Moving at the Speed of Creativity by Wesley Fryer

WordPress Site Caching with Amazon S3 & CloudFront

If you use WordPress as a content management system (CMS) on your website, it can be helpful to install a “caching” plugin which serves saved/cached webpages to visitors instead of making dynamic requests to the mySQL database connected to your site every time a page is visited. Once you’ve published a page or updated it, a “cached” copy is made which is served more quickly to web visitors. This speeds up your site’s performance. In this post, I’ll describe how and why I’ve switched from using the WP Super Cache plugin to W3 Total Cache. Both are free to install and use, but Amazon S3 and Amazon Cloudfront ARE commercial services used by W3 Total Cache. I’m expecting to pay less than a dollar a month for this installation, based on Steven Campbell’s explanation.

Button a Day Project: WordPress
Creative Commons License photo credit: cletch

Kyle Robinson Young defines and describes “caching” on a WordPress site by writing:

Each time you visit your blog, WordPress will go through a sometimes lengthy process to build everything you see. First it will process the PHP code which will make numerous calls to your database and finally output HTML for your web browser to display. On some blogs this could happen between 20 to 200 times per page! WordPress has often been criticized as slow but we can change that by enabling caching.
If you enable caching only the first visitor will go through this entire process. The caching mechanism will save the data and then serve every subsequent visitor the final result. Thus speeding up WordPress by a huge factor. Trust me, you want it and your visitors will thank you for using it.

On the recommendation of James Deaton, I installed and configured the W3 Total Cache plugin for my WordPress blog recently. W3 Total Cache is described as:

The fastest and most complete WordPress performance optimization plugin. Trusted by many popular sites like:,,,,,,,,,,, and others — W3 Total Cache improves the user experience of your site by improving your server performance, caching every aspect of your site, reducing the download times and providing transparent content delivery network (CDN) integration.

I used Steven Campbell’s clear and thorough instructions to get everything configured. I already had an account with Amazon S3, so the activation of Amazon Cloudfront was speedy. If you don’t have an existing account, you’ll need to create one with a credit card to complete these steps. Basically, this setup lets the majority of the media files on your blog download from Amazon’s servers instead of your own server. After getting everything configured, the plugin uploads your existing files to your Amazon S3 “bucket,” and then does the magic so your site pulls content from Amazon instead of serving it locally.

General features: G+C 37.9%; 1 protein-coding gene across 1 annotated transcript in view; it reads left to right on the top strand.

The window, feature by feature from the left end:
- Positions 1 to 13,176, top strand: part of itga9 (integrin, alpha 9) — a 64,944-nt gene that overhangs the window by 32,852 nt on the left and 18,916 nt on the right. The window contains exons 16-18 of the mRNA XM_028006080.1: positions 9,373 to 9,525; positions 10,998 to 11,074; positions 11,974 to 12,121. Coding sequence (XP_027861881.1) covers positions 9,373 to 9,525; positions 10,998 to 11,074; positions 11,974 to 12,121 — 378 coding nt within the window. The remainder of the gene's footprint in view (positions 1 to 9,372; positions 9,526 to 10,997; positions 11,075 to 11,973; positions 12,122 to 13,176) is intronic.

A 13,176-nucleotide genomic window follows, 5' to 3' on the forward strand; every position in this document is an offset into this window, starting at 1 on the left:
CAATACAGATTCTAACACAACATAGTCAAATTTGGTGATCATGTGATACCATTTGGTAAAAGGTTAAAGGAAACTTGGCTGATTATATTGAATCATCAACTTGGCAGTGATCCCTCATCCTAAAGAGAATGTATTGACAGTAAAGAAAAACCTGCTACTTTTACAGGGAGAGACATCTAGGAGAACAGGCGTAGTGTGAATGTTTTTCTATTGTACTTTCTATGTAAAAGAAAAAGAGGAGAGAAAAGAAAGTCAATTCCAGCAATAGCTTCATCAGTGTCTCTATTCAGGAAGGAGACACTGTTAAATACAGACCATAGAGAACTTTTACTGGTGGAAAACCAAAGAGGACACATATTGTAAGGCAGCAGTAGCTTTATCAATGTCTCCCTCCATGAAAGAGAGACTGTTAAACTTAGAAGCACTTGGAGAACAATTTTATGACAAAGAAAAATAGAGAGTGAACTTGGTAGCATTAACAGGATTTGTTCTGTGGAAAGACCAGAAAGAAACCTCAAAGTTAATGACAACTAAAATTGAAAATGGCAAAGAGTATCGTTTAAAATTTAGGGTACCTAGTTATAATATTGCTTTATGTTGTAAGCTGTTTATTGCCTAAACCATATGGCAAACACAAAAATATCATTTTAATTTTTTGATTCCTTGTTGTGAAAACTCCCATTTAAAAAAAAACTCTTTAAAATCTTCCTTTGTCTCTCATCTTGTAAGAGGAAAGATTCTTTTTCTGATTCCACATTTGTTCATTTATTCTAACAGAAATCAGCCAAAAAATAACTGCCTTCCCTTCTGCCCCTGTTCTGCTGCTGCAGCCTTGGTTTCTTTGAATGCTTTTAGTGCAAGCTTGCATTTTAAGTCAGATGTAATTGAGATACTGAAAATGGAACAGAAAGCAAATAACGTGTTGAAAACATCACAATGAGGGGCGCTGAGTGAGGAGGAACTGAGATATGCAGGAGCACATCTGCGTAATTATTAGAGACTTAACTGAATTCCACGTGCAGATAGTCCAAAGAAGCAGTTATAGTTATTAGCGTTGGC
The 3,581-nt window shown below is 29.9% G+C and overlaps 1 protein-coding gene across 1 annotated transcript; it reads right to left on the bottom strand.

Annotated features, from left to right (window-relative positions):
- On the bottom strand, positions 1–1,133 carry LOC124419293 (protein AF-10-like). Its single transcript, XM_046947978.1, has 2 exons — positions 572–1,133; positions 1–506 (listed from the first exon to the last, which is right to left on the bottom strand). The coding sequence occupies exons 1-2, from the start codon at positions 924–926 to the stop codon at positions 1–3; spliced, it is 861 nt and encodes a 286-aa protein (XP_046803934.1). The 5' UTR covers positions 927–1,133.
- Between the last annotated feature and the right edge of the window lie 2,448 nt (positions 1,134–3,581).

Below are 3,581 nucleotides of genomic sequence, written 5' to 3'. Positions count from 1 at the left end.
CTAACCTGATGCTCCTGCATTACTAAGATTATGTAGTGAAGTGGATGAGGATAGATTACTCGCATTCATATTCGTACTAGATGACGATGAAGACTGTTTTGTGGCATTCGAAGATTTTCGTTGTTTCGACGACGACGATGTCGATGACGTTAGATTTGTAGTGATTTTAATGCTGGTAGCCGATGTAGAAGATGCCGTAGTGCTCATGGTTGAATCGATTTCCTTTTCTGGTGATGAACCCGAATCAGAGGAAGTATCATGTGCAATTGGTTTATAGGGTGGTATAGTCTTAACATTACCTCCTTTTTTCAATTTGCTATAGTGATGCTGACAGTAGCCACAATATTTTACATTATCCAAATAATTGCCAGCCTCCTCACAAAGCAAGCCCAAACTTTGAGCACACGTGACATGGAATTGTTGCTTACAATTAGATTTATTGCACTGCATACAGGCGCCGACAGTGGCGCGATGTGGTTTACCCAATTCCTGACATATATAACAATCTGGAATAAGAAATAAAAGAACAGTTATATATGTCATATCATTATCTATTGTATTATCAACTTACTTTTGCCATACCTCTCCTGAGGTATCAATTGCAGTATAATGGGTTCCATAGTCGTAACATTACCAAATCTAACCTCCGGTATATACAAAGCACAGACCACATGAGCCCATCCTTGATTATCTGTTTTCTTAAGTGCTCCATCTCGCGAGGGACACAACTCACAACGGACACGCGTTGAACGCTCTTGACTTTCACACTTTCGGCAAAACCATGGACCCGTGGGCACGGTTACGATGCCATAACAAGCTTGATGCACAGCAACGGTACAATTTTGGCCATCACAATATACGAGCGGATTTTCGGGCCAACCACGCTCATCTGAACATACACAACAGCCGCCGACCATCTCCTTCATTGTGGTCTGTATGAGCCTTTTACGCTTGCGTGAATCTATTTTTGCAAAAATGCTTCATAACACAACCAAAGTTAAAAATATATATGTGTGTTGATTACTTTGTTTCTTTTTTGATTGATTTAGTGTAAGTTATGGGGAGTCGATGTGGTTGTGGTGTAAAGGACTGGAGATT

Media Library export - W3 Total Cache

A couple of weeks ago I started having problems with my installation of the WP Super Cache plugin. Since then, I’ve been running without a caching solution. My site has seemed to still be pretty responsive, but at times I HAVE encountered some “page not available” and timeout errors. I’m not sure if these can and will be remedied now that I have W3 Total Cache installed, but I hope so.

After going through Steven’s setup instructions, the one additional tweak I had to do was follow these nimopress instructions for optimizing WP Total Cache with WPTouch. WPTouch is a free WordPress plugin I use to optimize my site’s display on mobile devices, including iOS devices like the iPhone and iPod Touch. Before adding the list of “user agents” described in that post to several configuration page settings of WP Total Cache, my site didn’t display properly on my iPhone. Now it looks fine. Hopefully that’s the case for other mobile browsers as well!

I have a complete list of my active and inactive WordPress plugins listed on my blog about page, thanks to WP-PluginsUsed.

Are you using W3 Total Cache or another WordPress caching solution? I’d love to hear about your experiences and recommendations. Setups like this are REALLY geeky and get close to maximizing my daily geek instruction following quota, but the payoff in terms of site performance seems to justify the hassle.

One thing I’m unsure about is how this configuration will affect accessibility to my website in schools and countries (like China) where strict content filtering is enforced. If Amazon S3 is blocked in a location, I’m thinking the media from my website will now also be blocked. If you can confirm or test this I’d be interested to hear your feedback as well. Of course we need to advocate for more balanced Internet content filtering, but no one is likely to make BIG changes in this landscape anytime soon… In our U.S. schools or in foreign countries which also love Internet censorship.

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